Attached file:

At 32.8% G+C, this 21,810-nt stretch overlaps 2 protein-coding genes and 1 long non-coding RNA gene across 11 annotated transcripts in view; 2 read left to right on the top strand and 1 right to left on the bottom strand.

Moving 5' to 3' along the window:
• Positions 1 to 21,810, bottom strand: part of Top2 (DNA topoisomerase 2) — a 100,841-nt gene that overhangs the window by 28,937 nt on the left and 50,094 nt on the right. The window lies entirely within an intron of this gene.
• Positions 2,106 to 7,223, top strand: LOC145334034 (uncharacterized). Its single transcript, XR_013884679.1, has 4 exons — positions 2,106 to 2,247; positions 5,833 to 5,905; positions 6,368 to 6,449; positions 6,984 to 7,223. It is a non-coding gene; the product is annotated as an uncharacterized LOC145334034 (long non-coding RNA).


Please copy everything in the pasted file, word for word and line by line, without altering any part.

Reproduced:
At 32.8% G+C, this 21,810-nt stretch overlaps 2 protein-coding genes and 1 long non-coding RNA gene across 11 annotated transcripts in view; 2 read left to right on the top strand and 1 right to left on the bottom strand.

Moving 5' to 3' along the window:
• Positions 1 to 21,810, bottom strand: part of Top2 (DNA topoisomerase 2) — a 100,841-nt gene that overhangs the window by 28,937 nt on the left and 50,094 nt on the right. The window lies entirely within an intron of this gene.
• Positions 2,106 to 7,223, top strand: LOC145334034 (uncharacterized). Its single transcript, XR_013884679.1, has 4 exons — positions 2,106 to 2,247; positions 5,833 to 5,905; positions 6,368 to 6,449; positions 6,984 to 7,223. It is a non-coding gene; the product is annotated as an uncharacterized LOC145334034 (long non-coding RNA).